Interesting reply Andrew. As I try to make sense of it, I sit here at my computer enjoying a thunder storm and thinking about how much I enjoy many different things here in Ecuador. Florida has nice weather but it is a very expensive place to live if you have kids and the wages are noticably low there. I can’t comment on Arizona. I gotta wonder if maybe your interpretation of the comments here is a little overblown. Even after being robbed of necklace our daughter was back in Centro and yesterday my wife and two daughters were in Centro and were targeted(being followed). But they responded properly and the guy lost interest. It’s just a different way of life, I life I consider much superior to the life we had in Canada.

      • Andrew Hibbert Feb 8, 2012, 9:50 pm

        Jim, I respect your decision to expat to Ecuador or any other country of your choosing. I just don’t think that most people in your position realize that once victimized in a third world country, you will be further victimized by the unavailability of redress in either the criminal or civil systems of a country like Ecuador. Most crimes (unless very serious) go without follow-up or prosecution. Don’t even think of suing another party for damages. These things become very expensive tradeoffs for $200 apartments and $100 grocery bills.

        Further, people that relocate to other countries should do so because they really love the culture of that country and plan to assimilate and contribute to it. I have read almost no comments on this blog about close Ecuadorian friends, or how people have joined clubs or associations. What I read about is a lot of people afraid to ride buses or go out of their homes, language and cultural barriers, and home schooling of children. Trust me, I wouldn’t send my child to a school where s/he could easily be abducted, either. Loss of freedom and fear are not worth lots of spring-like days and cheap apartments that have multiple gates and bars on the windows (at least to most people).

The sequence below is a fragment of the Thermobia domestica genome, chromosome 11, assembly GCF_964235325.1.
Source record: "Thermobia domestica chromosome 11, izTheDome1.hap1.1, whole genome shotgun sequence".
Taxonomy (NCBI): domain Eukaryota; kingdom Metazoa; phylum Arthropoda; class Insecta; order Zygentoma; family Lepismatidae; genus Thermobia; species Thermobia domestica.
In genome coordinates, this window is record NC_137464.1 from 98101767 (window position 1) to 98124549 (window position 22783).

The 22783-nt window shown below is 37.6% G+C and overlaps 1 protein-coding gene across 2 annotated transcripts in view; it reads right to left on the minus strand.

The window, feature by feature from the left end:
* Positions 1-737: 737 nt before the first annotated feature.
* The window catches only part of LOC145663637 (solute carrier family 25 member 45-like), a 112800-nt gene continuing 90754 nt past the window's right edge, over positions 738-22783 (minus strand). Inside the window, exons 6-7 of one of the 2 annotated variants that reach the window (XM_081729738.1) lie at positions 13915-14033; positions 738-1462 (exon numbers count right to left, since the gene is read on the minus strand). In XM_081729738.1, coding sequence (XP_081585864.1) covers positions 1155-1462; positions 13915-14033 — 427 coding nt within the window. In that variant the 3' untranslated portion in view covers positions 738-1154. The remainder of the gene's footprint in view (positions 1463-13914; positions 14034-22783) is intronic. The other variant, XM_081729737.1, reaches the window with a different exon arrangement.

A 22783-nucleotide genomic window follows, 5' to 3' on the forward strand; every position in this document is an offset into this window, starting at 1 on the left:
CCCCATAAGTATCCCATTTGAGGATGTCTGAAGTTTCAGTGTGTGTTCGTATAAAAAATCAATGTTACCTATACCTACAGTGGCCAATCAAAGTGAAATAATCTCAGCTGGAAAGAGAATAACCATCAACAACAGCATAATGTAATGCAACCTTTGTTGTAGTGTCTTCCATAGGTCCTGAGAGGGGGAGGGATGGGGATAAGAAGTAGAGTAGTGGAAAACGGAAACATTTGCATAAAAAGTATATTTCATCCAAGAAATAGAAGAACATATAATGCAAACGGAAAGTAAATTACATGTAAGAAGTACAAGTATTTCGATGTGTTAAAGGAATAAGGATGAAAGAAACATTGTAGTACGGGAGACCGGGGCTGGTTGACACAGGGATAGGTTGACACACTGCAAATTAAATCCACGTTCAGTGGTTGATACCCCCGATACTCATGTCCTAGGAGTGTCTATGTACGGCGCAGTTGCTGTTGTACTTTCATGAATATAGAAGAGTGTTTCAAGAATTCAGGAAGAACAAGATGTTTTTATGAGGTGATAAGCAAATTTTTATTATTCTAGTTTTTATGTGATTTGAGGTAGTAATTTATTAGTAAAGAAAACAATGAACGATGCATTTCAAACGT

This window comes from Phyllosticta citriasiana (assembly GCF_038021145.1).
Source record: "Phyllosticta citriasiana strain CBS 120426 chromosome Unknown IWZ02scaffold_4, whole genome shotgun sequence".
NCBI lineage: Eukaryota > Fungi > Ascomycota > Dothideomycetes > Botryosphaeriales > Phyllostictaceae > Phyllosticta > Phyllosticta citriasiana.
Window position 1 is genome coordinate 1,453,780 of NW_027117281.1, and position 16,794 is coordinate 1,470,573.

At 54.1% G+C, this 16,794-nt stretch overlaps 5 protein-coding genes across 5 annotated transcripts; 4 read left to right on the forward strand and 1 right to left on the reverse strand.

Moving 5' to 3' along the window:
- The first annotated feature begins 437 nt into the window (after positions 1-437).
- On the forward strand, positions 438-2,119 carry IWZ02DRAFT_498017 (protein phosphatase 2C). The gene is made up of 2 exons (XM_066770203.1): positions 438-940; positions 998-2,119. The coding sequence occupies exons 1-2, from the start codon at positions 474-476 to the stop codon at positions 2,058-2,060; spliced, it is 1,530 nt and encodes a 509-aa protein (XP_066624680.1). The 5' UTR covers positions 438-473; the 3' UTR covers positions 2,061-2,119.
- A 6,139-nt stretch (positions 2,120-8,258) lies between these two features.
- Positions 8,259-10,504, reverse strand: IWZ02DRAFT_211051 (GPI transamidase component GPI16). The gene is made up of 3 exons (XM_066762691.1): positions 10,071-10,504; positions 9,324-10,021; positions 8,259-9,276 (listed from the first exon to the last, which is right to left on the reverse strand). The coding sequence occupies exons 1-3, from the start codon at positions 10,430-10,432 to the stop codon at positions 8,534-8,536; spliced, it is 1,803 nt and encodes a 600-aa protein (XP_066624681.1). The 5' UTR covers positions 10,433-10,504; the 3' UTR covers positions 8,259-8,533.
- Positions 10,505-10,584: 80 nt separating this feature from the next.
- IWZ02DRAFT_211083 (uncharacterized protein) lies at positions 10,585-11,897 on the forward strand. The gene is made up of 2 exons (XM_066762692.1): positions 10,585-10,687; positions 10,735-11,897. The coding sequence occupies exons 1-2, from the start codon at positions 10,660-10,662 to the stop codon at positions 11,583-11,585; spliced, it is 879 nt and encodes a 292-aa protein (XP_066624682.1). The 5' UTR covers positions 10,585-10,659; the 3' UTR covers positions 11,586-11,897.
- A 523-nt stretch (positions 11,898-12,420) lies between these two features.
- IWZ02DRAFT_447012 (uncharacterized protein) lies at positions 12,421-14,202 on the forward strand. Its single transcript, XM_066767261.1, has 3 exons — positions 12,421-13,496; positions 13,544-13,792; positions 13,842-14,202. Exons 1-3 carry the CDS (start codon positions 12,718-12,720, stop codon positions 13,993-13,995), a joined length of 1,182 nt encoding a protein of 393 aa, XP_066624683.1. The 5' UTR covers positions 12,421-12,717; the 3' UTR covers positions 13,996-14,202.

No one has mentioned or seems to care that the government of Ecuador, while currently stable, has a long history of instability and military coups. Three presidents prior to Correa were forced to resign (1997, 2000, 2005) to avoid widespread protests from becoming government overthrows. Police and the military clashed in 2010, less than two years ago. The Constitution is less than five years old, with many unresolved conflicts and many clauses remain unimplemented. I doubt many expats in Ecuador know these facts.